In this country we have been a bit slow to catch on to the European favourite of finocchio or Florence fennel and it is only very recently that it has sometimes become available at the fruit and veg counter. But we rate it very highly as a crop to grow at home and regard it somewhat like celery to eat (which is not at all easy to grow well). It can be finely sliced or grated and eaten raw in salads, it is delicious roasted whole like a parsnip or used in stirfries. It is genuinely versatile and has a good crisp texture raw or lightly cooked without the strong aniseed aroma of the seeding fennel (which is foeniculum vulgare). Florence fennel is foeniculum vulgare azoricum and it produces a fleshy, bulbous base to the stems. This is the section that is eaten.
It is not difficult to grow and it holds well in the garden. As with most vegetables, it needs to be sown into well cultivated soil in full sun. As it germinates, thin out the baby plants to about 20cm spacings. The thinnings can be eaten as fresh greens. Seed sown now will be ready to harvest in summer. We usually sow again between the end of January to early March for winter harvest. It is pretty forgiving as a crop so timing is not critical but seeds sown from late October onwards will tend to bolt too quickly in summer, before they have formed the edible bulb. However, if those plants are cut back and left, they will come again and be edible the following winter. The fluffy green tops look similar to ordinary fennel but lack its flavour so are really only good for a garnish. If you can’t find seed at your garden centre, try Kings Seeds or Italian Seeds Pronto who both have websites for on line ordering.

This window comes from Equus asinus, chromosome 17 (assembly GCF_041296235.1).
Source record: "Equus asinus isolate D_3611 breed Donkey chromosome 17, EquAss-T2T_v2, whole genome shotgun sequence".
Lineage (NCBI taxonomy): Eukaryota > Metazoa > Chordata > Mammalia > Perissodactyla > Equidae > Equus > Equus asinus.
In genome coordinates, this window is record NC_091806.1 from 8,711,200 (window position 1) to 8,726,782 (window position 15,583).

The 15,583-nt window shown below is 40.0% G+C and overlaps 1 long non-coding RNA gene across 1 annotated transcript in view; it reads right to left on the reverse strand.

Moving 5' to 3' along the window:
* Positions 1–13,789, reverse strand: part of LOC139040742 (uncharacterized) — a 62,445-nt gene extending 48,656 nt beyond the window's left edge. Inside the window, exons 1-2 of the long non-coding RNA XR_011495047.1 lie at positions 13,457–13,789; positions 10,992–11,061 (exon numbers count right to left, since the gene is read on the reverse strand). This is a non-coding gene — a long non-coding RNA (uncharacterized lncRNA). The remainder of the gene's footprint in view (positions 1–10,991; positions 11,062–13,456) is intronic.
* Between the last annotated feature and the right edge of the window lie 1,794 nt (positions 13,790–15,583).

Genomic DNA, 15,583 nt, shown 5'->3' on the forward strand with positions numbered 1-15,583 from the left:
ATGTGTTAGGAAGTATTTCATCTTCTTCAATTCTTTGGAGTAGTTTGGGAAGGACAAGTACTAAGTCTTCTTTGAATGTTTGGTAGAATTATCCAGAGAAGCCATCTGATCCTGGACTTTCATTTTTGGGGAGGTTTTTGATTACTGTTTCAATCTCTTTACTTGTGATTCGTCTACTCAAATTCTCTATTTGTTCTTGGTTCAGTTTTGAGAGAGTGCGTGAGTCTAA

(first published in the Waikato Times and reproduced here with their permission)